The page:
Every morning, I walk past an old hobo in fatigues who sits outside my apartment block. I usually try to find some change for him, even though I know we’re not supposed to. You know sometimes you can’t help but wonder where they’re from? Who they is? But I gotta be honest, I don’t think about it too long. Seriously though. If I weren’t in a rush, and I sat down next to him and asked him what he’s doing on the streets, what would he say?
I don’t think I was too upset when my number came up. We all knew about those Commies in Asia who were plotting with the Soviets to turn the whole world communist, and destroy our way of life. Course I was sad to leave my mom and pop but they were proud of me. I was going to go defend the great United States of America. I would come back a hero.
Of course it didn’t work that way.
I can’t defend stuff I did but… It was frustrating, you know? While it all started out fun, me and the boys all joking around in camp, it became pretty bad. We’d sit there, in the middle of a forest we didn’t know, surrounded by gooks who knew everything. They knew where they were, they could get us so much easier. Those booby traps for example. I’ll always be haunted by the image of one of my buddies impaled suddenly by a spear that just emerged from the earth. Try living with that. It’s not something you forget easy.
There was also a real build up for so long. We were just sat on our asses in camp, doing nothing. Waiting to be allowed to do something. And I guess we were also waiting for a chance to prove ourselves. So when the chance came, we tried to do just that. But we got carried away. No, more than carried away. It wasn’t right. I look back to that day, and I’m scared of myself. Of my buddies. Because we all just went beserk. I don’t wanna remember any of it, and helpfully, thanks to the booze, it’s a bit of a blur. But some things stand out. Like the old man who stepped up to me and greeted me. And I shot him. Point blank. The woman with the baby, who tried to run, but couldn’t outrun bullets. The kid, who tried to hide from me, behind a tree. Their faces, no matter how much of the Jack’s I get down me, are always there.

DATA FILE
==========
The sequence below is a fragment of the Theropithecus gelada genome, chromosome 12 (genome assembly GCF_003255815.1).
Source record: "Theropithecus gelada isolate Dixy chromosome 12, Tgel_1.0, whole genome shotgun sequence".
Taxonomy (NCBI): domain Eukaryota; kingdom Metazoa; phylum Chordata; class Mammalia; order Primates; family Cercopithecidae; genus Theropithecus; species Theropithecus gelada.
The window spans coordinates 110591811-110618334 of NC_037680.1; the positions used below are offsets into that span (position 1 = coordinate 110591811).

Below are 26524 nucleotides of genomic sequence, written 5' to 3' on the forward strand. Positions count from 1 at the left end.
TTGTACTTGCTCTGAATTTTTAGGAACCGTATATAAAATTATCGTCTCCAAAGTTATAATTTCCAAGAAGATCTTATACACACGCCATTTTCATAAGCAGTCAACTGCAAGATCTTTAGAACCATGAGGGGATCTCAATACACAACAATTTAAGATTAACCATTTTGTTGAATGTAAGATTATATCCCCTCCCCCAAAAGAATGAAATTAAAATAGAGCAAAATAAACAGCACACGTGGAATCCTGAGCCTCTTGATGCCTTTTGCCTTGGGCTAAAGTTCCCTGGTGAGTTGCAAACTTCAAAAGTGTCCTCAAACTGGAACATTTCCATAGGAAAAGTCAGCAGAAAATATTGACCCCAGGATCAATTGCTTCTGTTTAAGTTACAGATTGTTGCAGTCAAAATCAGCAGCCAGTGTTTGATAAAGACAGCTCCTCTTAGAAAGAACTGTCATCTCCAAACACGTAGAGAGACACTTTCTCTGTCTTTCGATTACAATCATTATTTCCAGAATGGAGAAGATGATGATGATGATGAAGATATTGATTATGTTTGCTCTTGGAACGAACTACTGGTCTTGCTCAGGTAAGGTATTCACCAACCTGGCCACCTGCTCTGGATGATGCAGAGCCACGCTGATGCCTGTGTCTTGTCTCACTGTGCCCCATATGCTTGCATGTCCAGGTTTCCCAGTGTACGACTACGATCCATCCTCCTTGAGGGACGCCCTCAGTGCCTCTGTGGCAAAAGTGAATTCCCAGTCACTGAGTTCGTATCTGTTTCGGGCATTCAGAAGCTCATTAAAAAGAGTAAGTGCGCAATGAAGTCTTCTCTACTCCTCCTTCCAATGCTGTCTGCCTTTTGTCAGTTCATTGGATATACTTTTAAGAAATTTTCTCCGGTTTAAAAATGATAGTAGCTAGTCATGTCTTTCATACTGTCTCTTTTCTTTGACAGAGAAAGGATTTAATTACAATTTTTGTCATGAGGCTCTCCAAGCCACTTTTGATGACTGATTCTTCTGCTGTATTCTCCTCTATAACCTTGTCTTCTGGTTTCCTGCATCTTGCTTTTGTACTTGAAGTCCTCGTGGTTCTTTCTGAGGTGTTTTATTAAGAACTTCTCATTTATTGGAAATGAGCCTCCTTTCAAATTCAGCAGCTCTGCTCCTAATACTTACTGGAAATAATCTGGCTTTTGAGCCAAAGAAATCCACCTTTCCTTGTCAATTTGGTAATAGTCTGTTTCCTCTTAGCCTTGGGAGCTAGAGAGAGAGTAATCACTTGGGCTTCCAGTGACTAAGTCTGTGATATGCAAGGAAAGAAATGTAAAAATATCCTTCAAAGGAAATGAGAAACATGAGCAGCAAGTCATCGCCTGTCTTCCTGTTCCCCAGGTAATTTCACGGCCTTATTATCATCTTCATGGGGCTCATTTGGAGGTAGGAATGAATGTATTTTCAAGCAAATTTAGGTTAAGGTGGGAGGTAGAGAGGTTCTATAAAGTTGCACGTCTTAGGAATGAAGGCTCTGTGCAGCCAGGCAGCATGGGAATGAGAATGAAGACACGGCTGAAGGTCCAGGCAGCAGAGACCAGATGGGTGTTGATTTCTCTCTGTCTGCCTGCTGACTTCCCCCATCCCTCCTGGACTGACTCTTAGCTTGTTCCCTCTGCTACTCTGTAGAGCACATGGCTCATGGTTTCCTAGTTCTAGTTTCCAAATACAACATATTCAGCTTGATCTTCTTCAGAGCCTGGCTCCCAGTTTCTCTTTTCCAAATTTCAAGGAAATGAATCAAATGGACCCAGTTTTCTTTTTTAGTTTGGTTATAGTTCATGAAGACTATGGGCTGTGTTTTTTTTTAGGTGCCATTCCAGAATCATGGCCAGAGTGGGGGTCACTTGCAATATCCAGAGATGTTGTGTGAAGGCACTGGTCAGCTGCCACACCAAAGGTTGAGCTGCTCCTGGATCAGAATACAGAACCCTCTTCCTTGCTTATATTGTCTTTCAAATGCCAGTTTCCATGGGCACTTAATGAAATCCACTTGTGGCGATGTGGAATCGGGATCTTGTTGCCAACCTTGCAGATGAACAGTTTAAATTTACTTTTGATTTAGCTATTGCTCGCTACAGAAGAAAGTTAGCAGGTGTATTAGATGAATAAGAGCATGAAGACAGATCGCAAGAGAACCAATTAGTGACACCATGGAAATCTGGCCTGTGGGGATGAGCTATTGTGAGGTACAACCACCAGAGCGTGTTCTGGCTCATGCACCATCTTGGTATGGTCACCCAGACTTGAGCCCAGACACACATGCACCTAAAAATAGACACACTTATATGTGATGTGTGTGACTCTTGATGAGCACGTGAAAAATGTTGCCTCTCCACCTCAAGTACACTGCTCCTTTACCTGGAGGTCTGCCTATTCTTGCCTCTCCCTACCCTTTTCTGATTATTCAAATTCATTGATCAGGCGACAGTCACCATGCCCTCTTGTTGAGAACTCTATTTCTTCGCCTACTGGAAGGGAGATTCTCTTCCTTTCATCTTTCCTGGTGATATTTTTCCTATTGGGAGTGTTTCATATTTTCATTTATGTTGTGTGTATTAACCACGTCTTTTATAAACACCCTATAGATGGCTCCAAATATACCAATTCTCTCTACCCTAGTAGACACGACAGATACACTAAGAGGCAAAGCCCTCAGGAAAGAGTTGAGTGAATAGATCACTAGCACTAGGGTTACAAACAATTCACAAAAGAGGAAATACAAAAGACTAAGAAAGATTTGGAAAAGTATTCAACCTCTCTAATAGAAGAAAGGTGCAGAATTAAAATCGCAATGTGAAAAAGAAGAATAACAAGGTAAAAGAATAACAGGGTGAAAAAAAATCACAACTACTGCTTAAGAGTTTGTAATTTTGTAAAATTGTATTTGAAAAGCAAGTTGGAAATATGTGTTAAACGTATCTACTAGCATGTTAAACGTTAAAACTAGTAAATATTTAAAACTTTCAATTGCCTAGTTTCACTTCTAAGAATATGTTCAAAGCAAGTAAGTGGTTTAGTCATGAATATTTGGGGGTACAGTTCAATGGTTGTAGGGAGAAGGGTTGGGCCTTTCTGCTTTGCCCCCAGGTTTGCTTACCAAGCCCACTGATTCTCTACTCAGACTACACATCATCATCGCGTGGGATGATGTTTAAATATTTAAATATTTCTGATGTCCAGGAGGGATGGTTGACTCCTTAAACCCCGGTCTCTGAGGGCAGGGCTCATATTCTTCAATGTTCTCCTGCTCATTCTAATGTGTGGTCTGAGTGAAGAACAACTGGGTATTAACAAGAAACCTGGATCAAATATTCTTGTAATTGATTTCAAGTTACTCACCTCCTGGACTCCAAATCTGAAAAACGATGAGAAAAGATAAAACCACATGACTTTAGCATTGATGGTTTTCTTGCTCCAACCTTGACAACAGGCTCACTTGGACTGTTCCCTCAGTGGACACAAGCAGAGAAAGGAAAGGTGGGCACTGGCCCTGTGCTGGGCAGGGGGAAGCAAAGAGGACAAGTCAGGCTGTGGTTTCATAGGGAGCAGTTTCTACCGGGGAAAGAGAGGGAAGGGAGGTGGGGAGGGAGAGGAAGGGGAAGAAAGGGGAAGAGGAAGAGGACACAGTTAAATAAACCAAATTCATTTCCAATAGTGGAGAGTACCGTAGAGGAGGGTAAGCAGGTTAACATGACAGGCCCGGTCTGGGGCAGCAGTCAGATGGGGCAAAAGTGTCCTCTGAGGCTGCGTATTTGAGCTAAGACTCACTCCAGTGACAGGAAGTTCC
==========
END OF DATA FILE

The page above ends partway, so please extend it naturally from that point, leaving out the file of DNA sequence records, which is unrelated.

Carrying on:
We all said we were following orders. I told them I thought the old guy had a gun. I still can’t believe we were let off! And we were proud of ourselves. We congratulated each other, remembered the best shots. We laughed at the three fags who’d tried to stop us. I can’t really remember when it hit us that we’d done something wrong. I pray to God that it was before we got home. When we got off the plane, all these hippies started yelling at us. I couldn’t believe it at first! We were defending America! We were defending the way of life they enjoyed! But then I saw the pictures they were holding up. I felt sick. You see, they look different when you’ve been chasing them. When you see a picture like that, it cuts you deep. Particularly when you know it’s your own handiwork.
There were investigations and stuff, and I just kept saying I was just following orders, and besides, I were pretty sure they had guns, grenades, that sorta shit. They coulda brought me down easy if they’d wanted to though. I don’t think they wanted a fuss made.
This stuff sticks though. You get back from fighting guerrillas somewhere, but all anyone can think of are the pictures in the lefty news. People don’t wanna employ you. Your old buddies make excuses. And so there was nothing to take my mind off the memories. My parents couldn’t seem to look at me. I couldn’t get a job. Even if I could, they usually said that my behaviour was ‘odd’. They all wanted me to get some help.
So here I am. On the streets. And no, I really don’t wanna talk anymore. Can I have a buck? Haven’t eaten for a while.